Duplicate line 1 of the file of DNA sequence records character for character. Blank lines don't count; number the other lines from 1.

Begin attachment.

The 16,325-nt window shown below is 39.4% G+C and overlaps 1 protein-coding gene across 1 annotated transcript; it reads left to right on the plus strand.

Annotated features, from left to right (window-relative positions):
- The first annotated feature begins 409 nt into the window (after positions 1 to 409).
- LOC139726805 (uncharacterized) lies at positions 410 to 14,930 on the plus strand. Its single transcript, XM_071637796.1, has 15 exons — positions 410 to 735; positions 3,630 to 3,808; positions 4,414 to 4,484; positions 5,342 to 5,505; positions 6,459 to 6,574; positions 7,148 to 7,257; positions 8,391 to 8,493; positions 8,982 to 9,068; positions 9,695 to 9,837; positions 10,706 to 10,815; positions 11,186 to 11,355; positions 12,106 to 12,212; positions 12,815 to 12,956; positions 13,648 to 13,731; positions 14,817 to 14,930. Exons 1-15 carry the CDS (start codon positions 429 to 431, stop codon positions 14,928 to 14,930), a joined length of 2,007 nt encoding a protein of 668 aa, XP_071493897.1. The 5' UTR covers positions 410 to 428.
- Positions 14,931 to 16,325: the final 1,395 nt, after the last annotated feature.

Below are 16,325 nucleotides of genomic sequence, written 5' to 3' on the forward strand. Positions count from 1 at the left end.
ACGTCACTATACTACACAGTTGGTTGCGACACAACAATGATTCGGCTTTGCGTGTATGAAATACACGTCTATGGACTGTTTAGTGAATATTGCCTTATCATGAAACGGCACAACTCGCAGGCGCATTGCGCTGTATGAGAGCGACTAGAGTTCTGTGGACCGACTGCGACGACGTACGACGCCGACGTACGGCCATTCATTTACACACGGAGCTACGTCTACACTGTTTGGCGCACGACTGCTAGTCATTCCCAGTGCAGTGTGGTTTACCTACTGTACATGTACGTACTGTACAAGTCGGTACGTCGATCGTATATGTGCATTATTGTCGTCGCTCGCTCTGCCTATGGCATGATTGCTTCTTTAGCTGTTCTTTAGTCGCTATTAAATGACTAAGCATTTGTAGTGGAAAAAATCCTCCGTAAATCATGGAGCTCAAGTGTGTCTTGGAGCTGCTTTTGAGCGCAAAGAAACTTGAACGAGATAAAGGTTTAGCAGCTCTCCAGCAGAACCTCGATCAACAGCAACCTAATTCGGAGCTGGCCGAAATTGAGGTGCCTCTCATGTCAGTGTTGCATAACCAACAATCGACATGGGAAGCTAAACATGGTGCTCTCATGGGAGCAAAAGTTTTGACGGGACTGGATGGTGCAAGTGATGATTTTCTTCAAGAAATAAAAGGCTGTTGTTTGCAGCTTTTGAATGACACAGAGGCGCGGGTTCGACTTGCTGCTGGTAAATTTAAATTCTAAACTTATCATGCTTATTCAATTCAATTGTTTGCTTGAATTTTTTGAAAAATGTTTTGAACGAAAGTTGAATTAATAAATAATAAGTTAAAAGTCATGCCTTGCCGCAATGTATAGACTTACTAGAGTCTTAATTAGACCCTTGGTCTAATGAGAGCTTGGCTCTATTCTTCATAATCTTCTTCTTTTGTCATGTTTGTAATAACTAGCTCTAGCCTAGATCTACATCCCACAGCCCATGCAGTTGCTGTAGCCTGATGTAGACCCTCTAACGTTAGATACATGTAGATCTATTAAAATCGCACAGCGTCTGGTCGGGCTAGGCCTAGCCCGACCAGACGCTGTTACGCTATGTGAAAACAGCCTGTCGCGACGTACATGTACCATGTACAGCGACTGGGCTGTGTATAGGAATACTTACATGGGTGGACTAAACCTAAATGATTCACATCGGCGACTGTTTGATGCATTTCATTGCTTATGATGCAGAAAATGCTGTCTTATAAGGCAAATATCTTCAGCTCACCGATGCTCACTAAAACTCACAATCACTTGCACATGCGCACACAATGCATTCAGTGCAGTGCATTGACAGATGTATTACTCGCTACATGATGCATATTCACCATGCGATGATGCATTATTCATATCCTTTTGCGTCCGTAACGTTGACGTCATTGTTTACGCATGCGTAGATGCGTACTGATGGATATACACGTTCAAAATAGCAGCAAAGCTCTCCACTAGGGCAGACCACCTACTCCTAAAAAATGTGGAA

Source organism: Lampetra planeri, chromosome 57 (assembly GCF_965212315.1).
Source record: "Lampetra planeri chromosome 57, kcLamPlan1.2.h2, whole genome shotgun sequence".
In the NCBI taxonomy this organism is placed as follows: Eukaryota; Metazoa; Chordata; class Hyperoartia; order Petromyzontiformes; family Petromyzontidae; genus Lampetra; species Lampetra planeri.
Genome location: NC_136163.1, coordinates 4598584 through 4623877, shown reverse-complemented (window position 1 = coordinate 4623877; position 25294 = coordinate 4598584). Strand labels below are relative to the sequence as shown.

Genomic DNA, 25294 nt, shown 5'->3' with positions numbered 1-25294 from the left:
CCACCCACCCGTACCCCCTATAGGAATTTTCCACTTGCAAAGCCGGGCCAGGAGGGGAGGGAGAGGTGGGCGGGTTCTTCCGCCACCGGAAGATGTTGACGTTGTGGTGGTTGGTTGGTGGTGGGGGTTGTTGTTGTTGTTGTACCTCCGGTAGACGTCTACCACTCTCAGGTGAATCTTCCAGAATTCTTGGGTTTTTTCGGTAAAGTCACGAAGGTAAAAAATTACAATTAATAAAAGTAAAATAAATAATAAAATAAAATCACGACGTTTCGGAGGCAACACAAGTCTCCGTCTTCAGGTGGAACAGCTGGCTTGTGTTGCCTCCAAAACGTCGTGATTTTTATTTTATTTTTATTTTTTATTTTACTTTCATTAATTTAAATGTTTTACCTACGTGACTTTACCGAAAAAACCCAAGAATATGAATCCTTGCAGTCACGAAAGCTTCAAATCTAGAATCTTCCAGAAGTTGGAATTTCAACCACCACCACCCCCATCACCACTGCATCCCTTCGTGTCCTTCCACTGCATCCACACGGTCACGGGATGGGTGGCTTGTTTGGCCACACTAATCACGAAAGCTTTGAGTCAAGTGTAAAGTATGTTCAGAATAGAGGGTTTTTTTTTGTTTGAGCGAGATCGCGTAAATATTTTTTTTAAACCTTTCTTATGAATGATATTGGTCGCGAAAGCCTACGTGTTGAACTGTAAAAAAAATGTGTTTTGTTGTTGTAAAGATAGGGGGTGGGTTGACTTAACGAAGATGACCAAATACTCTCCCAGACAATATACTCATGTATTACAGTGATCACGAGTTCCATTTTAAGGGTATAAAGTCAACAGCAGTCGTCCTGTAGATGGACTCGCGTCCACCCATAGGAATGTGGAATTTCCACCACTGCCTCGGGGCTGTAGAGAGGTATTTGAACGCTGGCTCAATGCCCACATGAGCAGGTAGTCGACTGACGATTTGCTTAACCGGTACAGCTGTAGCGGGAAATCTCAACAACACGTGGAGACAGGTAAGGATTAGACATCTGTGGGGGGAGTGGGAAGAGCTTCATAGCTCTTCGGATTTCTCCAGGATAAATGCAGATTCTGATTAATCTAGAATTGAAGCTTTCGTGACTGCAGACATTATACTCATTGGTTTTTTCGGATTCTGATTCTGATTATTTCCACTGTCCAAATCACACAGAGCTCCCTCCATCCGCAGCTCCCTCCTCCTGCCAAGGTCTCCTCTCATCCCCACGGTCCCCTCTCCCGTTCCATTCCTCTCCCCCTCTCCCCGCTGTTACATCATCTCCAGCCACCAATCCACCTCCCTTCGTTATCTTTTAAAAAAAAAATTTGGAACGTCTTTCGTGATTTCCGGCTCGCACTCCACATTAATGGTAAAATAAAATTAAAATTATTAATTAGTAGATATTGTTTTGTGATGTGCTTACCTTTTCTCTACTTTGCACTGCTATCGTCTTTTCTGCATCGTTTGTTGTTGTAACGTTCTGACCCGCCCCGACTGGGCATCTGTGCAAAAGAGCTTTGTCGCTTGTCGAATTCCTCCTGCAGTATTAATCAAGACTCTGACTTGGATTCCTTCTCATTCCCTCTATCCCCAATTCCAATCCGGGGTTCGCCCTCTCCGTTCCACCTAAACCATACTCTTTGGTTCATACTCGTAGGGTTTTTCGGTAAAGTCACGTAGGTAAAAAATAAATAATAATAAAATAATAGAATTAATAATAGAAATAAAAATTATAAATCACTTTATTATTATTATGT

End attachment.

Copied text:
The 16,325-nt window shown below is 39.4% G+C and overlaps 1 protein-coding gene across 1 annotated transcript; it reads left to right on the plus strand.